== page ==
How to use your Pattern Matching resource to stay well

by Jo Flack | 30 Apr 2020

Jo Flack, Trainer of The Mental Health Toolkit by Suffolk Mind, explains how to use your Pattern Matching resource to stay well.

We all have physical and emotional needs that we must try to meet to stay healthy and well. And, happily, along with these innate needs we have been given a set of innate resources that can both guide us and enable us to get our needs well met.

One of these is the ability to develop long term memory patterns to help us understand the world around us – our ‘pattern matching’ resource. The more things we experience the more patterns our brain has to draw upon.

As with all our innate resources, we are born with this ability but we need to build on it and develop it. For example, babies are born with the suckling reflex; they have the in-built pattern that sucking equals food. However, when babies are born they will suckle on anything and everything and the pattern is only complete when a baby suckles on a nipple or bottle teat and learns that this is the way that can meet their need for nutrition.

Some pattern matches are generic, like the example above, while others are unique to each individual; dependent on each person’s learning and experience. For example when I hear a certain song I have a pattern match that takes me back into my memory to that first ever romantic dance at the school disco, but other people will not make that same match. Some pattern matches are so familiar and deeply ingrained, such as going into ‘autopilot’ when driving home from work, that the pattern match is fairly exact. Other, less familiar situations will leave our brains finding an approximate pattern to help us make sense of a situation, when we think “oh that’s a bit like…”

Pattern matching is a resource that is crucial to wellbeing. It is key to learning and to expanding our understanding. However, sometimes we can develop harmful patterns that narrow our perspective and these can give rise to mental health difficulties.

For example… time for some honesty here… I sometimes have a glass of wine if I’m feeling a bit stressed. Now, this in itself isn’t necessarily a problem. However, if every time I feel a need to calm down, my only go-to is a glass of wine, then before I know it my brain will begin to pattern match calming down with a glass of wine and this could lead to a dependency on alcohol to relax and prevent me from developing more effective measures to manage my stress.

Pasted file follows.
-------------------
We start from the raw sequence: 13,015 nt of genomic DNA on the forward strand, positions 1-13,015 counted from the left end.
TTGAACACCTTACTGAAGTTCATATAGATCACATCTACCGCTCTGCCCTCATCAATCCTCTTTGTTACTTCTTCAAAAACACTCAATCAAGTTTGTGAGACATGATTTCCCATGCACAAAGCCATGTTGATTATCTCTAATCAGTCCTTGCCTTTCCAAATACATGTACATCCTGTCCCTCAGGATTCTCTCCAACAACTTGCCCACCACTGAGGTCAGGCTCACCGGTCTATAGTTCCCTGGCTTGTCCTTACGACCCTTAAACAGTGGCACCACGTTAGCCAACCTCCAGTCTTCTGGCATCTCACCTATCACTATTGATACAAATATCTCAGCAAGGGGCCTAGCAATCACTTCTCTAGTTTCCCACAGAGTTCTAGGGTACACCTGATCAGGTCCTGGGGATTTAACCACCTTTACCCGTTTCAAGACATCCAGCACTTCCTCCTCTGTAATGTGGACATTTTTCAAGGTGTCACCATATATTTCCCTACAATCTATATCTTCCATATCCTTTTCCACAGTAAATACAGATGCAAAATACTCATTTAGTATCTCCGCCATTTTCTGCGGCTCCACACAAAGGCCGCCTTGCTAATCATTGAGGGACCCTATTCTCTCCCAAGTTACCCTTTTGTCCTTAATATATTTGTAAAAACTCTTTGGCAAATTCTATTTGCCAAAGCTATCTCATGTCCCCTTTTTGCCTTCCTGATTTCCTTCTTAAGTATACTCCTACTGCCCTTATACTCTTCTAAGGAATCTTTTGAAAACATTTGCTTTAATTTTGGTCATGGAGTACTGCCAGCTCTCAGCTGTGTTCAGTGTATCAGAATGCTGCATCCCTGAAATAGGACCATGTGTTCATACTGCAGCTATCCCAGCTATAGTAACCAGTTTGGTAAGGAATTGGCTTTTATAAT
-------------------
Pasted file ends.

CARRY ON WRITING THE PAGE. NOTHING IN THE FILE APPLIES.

So how, in the current climate of the pandemic, can we help ourselves to use our pattern matching resource to promote, rather than potentially harm, our emotional wellbeing?

  1. Avoid developing unhealthy patterns, such as going to bed worrying each night, or reaching for that glass of wine when we need to de-stress. Instead, find patterns that work for us; whether that’s making a soothing playlist to listen to or creating a daily routine that becomes a positive pattern to help us manage these challenging days.
  2. Seek out patterns that can expand our perspective and help us think more clearly. For example, learning how to meet our emotional needs at this challenging time.
  3. Use the patterns we have all individually developed to understand and support other people by being empathetic and tolerant to those around us.
  4. Help our brains to pattern match well by using healthy relaxation techniques to keep us calm and clear-thinking. Seek out the patterns that work for us – for example, make a soothing playlist to listen to instead of watching the news endlessly; or create a good daily routine that becomes a positive pattern.
  5. And finally, keep our minds healthy by staying curious about new or unfamiliar things so we are continually learning and making new patterns to draw on for the future.
by Jo Flack
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